The Book of You
Harper UK, 2014
Middle-aged woman Clarissa Bourne parted with longtime lover after unsuccessful attempts to get pregnant. Shortly after broke-up Clarissa meets at a book launch party with the author of the book Rafe Solms. Rafe asks to walk Clarissa home, she agrees and wakes in the morning in bed with Rafe, but with no memory of the events of the previous night. The protagonist of the novel is convinced that Rafe slipped something in her drink, and then raped her. Clarissa hopes that she will never see Rafe again.
However, this man begins to follow her everywhere, to the university, where Clarissa works as an administrator, to shops, to railway station, from which the heroine every day commute to work. Realizing that she deals not with the persistent suitor, but with a stalker, she takes from Help Center brochures with tips on how to behave when faced with the stalker. Remembering the incident with the theft of a bag in her childhood, when the police tried to dissuade Clarissa to press charges, the protagonist realizes that the police will not help her. Then, following the advice from the brochure, the heroine begins to ignore her stalker and starts a diary which she calls "The Book of You”, documenting in the first person all the clashes with Rafe, all his gifts and threats.
When Clarissa is selected on a jury duty in the rape case, the heroine happily agrees to leave the job for seven weeks of trial. Rafe will have less opportunity to stalk her. Trial situation is somewhat reminiscent of Clarissa’s. Young woman of dubious reputation was abducted in broad daylight, the suspects brought her to the apartment, where she was drugged and raped by several men.
This debut by British first-novelist can be labeled retro. It is not just the story, though the novel obviously belongs to a special sub-genre "woman in danger", but rather credibility. The novel’s events would have looked naturally in the thriller written by a woman in the middle '40s: the lack of friends, relatives and distrust of the police could make the heroine alone run from moderately dangerous stalker. Novels of thattime were full of suspense half mixed with sentimentalism. But the novel is published in 2014, and these cat-and-mouse game with obsessive stalker are hard to believe in. Eventually the maniac is academician and not a sadistic drug addict with two previous convictions.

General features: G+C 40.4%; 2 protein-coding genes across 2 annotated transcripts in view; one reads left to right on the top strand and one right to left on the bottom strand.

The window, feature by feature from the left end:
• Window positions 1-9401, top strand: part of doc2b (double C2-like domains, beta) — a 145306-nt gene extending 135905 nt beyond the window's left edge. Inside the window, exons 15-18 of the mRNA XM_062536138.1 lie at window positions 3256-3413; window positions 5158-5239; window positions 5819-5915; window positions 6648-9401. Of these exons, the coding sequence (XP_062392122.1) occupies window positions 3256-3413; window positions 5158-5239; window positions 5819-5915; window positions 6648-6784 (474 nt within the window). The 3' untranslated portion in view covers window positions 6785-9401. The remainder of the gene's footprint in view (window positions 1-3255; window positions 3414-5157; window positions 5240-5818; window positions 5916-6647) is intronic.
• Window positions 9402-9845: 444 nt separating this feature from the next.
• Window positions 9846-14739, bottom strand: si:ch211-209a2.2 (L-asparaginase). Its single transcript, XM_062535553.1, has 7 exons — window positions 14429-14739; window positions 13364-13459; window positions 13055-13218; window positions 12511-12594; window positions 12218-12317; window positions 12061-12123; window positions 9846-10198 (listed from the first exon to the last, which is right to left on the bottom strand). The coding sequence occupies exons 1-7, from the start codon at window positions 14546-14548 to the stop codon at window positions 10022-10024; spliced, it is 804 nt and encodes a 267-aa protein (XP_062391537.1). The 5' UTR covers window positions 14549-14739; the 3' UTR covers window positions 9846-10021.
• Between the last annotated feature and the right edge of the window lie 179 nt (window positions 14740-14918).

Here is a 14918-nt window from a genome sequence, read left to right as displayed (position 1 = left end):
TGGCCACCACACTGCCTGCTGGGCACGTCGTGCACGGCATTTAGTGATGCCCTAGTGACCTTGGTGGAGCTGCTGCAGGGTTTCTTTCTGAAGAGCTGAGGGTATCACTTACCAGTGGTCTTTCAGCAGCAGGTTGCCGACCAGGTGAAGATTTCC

Questionable credibility would be small disadvantage, if not more ambitious miscalculations from Kendal. In hernovel, she alternates between the first person (for diary entries) and third (for everything else), although this narrative choice is not justified. Third person does not give a broader view of what is happening, and diary entries are too emotional to qualify as documental for the police.
Kendal handles the plot not too confident. In the first half of the book tension builds, forcing turning pages faster and faster, but by the middle of the book the action begins to sag. The essence of Rafe’s personality becomes clear, but the author continues to write the monotonous prose. So the book would have benefited if it were a hundred pages shorter.
And if a large part of the plot is based on the coincidence, the presence of a secondary storyline, trial part, is generally unjustified. Scenes from the trial are boring, and the constant abstraction of Clarissa only gives reason to believe that the jury’s decsions are irrational since jurors are immersed in their own problems. This plotline extends novel, but adds no depth to understanding of the protagonist.
Finale is disappointing: throughout the book there are hints of some twist in the end, but it all comes down to the usual tedious and tiresome action. This only confirms Kendal’s questionable talent as a plotter. The first half of the novel is intriguing, but in the second half the novel is falling apart.